Whining About Air Travel
To do good PR—like good direct marketing—spew benefits, benefits, and benefits.
The Upside of Flying
* Flying commercial is the safest way to travel—far safer than driving.
* It took my great-grandfather, A.S. Hatch, three weeks to get from New York to England on a Liverpool packet in 1849. My grandparents did it in a week on the RMS Lusitania 60 years later. Last week, my wife Peggy and I flew to London from Philadelphia in 6 hours. Okay, this was not grande-luxe travel. But it was a lot more comfortable than three-weeks of pitching about in the North Atlantic on a wooden schooner or bouncing around in a Ford Tri-Motor with a barf bag at the ready.
* And flying is cheap. Our itinerary this week and next: Philadelphia-London-Munich-Philadelphia, a total of 8,238 miles. Our cost per person: $670.44 or roughly 8.1¢ a mile. Maybe you can beat that, but not by much.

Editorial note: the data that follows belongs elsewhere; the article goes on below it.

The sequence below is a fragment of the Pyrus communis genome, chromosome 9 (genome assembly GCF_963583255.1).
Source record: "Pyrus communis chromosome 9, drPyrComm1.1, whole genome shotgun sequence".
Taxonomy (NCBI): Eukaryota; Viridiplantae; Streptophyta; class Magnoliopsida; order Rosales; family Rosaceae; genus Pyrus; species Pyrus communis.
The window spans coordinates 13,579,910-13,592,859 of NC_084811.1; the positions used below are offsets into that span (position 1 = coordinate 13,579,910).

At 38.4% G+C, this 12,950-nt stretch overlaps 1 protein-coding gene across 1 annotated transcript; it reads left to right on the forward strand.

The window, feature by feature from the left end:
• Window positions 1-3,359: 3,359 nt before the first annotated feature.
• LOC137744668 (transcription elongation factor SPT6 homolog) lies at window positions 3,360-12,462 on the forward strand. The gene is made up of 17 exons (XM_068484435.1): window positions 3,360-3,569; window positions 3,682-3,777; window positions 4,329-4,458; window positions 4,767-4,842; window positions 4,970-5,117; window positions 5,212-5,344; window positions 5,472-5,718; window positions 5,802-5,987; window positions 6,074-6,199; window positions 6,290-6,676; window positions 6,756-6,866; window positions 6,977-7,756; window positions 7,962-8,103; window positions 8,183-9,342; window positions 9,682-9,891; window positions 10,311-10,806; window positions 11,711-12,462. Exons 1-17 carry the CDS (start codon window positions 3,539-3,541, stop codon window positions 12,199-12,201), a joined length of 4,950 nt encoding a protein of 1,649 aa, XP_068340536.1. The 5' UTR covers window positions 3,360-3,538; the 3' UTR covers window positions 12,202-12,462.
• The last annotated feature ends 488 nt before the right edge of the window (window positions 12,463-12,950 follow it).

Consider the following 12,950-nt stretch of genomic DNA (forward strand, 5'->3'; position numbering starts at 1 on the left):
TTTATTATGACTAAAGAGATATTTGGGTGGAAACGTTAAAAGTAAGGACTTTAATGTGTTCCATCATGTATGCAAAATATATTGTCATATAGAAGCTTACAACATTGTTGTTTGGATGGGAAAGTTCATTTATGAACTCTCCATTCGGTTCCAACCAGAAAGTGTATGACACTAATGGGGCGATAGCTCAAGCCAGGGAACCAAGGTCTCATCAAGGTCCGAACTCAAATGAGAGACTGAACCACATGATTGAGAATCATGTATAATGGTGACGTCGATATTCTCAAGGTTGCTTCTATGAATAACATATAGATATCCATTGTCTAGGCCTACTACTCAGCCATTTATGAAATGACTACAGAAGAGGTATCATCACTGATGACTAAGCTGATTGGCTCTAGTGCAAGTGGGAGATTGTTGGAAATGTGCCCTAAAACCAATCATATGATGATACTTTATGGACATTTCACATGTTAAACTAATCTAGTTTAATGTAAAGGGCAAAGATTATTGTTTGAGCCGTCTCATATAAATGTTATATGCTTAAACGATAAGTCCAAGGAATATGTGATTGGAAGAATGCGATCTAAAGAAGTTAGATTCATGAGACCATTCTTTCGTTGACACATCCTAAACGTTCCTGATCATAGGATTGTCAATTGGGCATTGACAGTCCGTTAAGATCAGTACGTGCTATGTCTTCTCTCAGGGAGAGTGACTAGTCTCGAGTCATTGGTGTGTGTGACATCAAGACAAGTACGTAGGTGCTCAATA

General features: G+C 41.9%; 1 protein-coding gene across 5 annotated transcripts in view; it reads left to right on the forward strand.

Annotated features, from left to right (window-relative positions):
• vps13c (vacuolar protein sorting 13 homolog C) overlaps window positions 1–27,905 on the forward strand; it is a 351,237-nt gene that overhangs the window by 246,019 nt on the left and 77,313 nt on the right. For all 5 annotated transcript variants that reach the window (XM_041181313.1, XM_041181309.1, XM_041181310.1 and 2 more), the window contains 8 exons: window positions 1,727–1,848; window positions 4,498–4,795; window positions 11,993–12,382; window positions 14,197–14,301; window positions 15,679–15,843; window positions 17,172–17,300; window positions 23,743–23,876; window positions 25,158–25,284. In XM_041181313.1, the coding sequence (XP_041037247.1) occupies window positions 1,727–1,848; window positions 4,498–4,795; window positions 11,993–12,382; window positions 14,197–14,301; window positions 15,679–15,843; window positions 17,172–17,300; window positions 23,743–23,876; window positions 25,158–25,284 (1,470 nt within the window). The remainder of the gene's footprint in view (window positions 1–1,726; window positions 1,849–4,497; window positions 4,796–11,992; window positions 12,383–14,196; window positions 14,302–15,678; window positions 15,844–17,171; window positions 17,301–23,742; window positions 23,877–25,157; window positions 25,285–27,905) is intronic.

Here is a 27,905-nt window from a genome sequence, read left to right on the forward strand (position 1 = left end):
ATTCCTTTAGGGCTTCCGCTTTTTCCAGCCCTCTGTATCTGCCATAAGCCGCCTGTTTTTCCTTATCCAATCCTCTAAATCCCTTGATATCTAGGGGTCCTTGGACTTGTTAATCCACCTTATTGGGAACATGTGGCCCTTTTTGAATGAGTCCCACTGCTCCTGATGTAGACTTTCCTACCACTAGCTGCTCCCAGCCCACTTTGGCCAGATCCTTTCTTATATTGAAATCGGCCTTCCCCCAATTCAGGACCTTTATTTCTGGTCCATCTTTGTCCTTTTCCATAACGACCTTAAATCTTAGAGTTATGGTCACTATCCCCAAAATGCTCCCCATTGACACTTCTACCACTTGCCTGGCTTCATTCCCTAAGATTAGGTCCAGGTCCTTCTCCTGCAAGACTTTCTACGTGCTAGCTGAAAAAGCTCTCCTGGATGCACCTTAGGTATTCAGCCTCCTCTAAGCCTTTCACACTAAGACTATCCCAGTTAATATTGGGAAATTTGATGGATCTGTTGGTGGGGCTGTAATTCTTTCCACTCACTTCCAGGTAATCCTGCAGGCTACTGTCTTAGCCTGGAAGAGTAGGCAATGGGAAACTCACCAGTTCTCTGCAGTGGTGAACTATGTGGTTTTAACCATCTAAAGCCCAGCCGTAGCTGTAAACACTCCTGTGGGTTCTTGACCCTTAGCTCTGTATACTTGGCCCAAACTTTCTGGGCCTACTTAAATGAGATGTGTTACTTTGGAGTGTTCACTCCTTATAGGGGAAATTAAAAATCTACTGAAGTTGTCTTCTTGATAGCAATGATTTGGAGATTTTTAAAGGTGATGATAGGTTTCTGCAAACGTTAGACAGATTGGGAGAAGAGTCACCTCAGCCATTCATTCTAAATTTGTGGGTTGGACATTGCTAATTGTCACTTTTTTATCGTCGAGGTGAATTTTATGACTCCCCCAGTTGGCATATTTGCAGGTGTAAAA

* If you want to get uptown cheap, take the subway or bus. To do it quicker, hail a taxi. For free drinks, onboard stereo and deep, soft seats for sleeping or canoodling, spring for a stretch limo. Same thing with flying.
The Downside of Flying
* Flying is such an incredible deal, everybody’s doing it. The airlines are flying at near capacity, which means some inconvenience. At the same time, the airlines are making money so the costs are not out of sight and lots of choices are available.
* In her Sunday Times harangue, Michelle Higgins whined about one flight where the sound had conked out on the movie headphones, another trip where a guy could not get his seat to the full upright position and a third where the sign indicating the lavatory was in use was not working. With 64 million takeoffs and landings every year in the United States, an occasional snafu occurs.